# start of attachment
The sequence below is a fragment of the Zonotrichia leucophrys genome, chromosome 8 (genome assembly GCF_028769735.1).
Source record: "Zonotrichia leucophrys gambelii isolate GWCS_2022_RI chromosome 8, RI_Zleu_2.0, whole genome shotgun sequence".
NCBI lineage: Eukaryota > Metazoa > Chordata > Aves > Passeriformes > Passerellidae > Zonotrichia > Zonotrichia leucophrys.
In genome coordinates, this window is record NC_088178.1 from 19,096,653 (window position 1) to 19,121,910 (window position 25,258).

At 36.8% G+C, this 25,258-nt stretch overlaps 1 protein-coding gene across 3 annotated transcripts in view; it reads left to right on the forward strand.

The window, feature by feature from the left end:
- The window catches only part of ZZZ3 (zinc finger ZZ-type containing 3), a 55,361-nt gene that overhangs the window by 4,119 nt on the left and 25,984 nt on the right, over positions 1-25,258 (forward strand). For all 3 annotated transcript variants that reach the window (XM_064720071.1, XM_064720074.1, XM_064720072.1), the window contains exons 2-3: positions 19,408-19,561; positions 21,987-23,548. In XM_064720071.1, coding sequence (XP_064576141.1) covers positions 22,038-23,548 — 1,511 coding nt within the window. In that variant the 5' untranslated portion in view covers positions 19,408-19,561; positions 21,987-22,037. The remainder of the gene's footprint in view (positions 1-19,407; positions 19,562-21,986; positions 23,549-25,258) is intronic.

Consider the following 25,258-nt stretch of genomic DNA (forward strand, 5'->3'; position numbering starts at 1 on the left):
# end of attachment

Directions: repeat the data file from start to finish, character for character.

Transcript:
The sequence below is a fragment of the Zonotrichia leucophrys genome, chromosome 8 (genome assembly GCF_028769735.1).
Source record: "Zonotrichia leucophrys gambelii isolate GWCS_2022_RI chromosome 8, RI_Zleu_2.0, whole genome shotgun sequence".
NCBI lineage: Eukaryota > Metazoa > Chordata > Aves > Passeriformes > Passerellidae > Zonotrichia > Zonotrichia leucophrys.
In genome coordinates, this window is record NC_088178.1 from 19,096,653 (window position 1) to 19,121,910 (window position 25,258).

At 36.8% G+C, this 25,258-nt stretch overlaps 1 protein-coding gene across 3 annotated transcripts in view; it reads left to right on the forward strand.

The window, feature by feature from the left end:
- The window catches only part of ZZZ3 (zinc finger ZZ-type containing 3), a 55,361-nt gene that overhangs the window by 4,119 nt on the left and 25,984 nt on the right, over positions 1-25,258 (forward strand). For all 3 annotated transcript variants that reach the window (XM_064720071.1, XM_064720074.1, XM_064720072.1), the window contains exons 2-3: positions 19,408-19,561; positions 21,987-23,548. In XM_064720071.1, coding sequence (XP_064576141.1) covers positions 22,038-23,548 — 1,511 coding nt within the window. In that variant the 5' untranslated portion in view covers positions 19,408-19,561; positions 21,987-22,037. The remainder of the gene's footprint in view (positions 1-19,407; positions 19,562-21,986; positions 23,549-25,258) is intronic.

Consider the following 25,258-nt stretch of genomic DNA (forward strand, 5'->3'; position numbering starts at 1 on the left):